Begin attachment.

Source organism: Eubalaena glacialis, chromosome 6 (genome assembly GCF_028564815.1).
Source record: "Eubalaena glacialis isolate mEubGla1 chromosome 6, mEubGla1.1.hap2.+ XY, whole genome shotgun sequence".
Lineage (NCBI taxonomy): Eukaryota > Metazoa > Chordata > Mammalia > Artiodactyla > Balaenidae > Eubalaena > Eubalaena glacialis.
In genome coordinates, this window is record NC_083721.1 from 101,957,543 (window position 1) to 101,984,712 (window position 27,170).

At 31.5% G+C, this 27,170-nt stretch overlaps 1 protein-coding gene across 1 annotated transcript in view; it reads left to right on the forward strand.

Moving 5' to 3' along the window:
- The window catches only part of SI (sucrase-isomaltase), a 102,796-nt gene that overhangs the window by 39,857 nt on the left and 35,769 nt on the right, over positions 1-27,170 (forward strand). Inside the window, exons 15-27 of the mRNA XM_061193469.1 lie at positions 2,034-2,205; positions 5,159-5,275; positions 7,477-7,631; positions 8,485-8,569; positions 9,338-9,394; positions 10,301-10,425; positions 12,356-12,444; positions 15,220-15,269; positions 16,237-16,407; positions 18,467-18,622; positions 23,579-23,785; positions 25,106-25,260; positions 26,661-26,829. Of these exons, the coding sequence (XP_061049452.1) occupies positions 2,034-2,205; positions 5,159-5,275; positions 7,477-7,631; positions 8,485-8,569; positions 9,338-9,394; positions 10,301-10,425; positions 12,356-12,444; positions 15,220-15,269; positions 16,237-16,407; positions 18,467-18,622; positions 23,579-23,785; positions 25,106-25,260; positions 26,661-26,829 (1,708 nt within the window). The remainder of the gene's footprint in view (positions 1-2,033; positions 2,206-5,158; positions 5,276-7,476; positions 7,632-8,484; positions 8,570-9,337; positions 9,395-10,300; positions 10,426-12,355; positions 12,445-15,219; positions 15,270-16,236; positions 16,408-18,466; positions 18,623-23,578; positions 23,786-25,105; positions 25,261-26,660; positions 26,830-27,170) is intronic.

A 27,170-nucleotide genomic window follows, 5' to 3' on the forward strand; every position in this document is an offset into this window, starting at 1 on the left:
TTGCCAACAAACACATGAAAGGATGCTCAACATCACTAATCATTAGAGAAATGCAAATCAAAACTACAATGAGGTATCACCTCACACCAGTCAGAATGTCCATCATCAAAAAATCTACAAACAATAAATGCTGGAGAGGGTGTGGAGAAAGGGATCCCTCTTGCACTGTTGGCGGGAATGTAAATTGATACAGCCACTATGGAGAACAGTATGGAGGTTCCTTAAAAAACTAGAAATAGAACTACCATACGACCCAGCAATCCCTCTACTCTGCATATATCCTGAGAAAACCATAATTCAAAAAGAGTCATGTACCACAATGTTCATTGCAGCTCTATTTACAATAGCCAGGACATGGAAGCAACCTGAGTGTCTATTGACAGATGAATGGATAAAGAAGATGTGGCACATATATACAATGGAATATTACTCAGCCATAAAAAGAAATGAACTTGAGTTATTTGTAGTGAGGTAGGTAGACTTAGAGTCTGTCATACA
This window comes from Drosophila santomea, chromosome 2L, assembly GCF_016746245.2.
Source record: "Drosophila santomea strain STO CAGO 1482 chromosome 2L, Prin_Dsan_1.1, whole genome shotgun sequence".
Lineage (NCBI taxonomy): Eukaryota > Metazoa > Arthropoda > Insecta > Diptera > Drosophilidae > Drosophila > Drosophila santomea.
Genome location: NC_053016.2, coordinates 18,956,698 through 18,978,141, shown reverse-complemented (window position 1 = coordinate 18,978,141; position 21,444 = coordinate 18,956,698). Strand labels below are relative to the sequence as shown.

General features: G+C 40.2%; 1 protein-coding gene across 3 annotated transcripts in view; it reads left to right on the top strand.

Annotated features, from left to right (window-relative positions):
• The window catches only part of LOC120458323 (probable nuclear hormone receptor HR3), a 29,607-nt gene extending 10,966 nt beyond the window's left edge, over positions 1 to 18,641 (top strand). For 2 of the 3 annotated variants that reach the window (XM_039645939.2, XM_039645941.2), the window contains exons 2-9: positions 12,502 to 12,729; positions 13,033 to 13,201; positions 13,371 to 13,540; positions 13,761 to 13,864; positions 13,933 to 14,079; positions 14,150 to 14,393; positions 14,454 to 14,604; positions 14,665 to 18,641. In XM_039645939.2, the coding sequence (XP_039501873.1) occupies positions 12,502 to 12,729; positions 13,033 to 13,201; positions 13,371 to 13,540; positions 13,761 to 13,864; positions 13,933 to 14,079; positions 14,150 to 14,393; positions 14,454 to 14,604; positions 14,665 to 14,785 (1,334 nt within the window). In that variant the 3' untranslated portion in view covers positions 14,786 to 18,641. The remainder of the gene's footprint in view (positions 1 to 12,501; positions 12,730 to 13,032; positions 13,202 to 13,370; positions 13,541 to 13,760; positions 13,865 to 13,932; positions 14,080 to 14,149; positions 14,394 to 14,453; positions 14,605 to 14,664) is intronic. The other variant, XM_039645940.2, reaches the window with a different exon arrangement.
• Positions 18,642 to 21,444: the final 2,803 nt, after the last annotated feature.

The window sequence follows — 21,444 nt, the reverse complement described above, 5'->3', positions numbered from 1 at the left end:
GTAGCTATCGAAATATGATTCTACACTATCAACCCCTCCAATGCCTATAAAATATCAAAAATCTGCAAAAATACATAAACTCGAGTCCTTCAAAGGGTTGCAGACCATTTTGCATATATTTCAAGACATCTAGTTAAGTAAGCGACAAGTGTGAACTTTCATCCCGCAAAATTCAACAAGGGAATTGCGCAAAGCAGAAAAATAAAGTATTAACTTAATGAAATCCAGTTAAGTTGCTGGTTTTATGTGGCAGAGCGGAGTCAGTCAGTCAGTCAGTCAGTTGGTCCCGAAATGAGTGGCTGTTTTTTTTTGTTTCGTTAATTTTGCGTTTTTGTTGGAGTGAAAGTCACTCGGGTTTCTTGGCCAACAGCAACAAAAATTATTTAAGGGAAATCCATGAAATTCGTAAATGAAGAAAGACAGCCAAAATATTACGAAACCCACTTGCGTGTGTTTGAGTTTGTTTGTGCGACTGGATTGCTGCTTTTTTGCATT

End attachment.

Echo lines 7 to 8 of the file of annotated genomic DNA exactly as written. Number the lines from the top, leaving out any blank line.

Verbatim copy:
- The window catches only part of SI (sucrase-isomaltase), a 102,796-nt gene that overhangs the window by 39,857 nt on the left and 35,769 nt on the right, over positions 1-27,170 (forward strand). Inside the window, exons 15-27 of the mRNA XM_061193469.1 lie at positions 2,034-2,205; positions 5,159-5,275; positions 7,477-7,631; positions 8,485-8,569; positions 9,338-9,394; positions 10,301-10,425; positions 12,356-12,444; positions 15,220-15,269; positions 16,237-16,407; positions 18,467-18,622; positions 23,579-23,785; positions 25,106-25,260; positions 26,661-26,829. Of these exons, the coding sequence (XP_061049452.1) occupies positions 2,034-2,205; positions 5,159-5,275; positions 7,477-7,631; positions 8,485-8,569; positions 9,338-9,394; positions 10,301-10,425; positions 12,356-12,444; positions 15,220-15,269; positions 16,237-16,407; positions 18,467-18,622; positions 23,579-23,785; positions 25,106-25,260; positions 26,661-26,829 (1,708 nt within the window). The remainder of the gene's footprint in view (positions 1-2,033; positions 2,206-5,158; positions 5,276-7,476; positions 7,632-8,484; positions 8,570-9,337; positions 9,395-10,300; positions 10,426-12,355; positions 12,445-15,219; positions 15,270-16,236; positions 16,408-18,466; positions 18,623-23,578; positions 23,786-25,105; positions 25,261-26,660; positions 26,830-27,170) is intronic.

A 27,170-nucleotide genomic window follows, 5' to 3' on the forward strand; every position in this document is an offset into this window, starting at 1 on the left: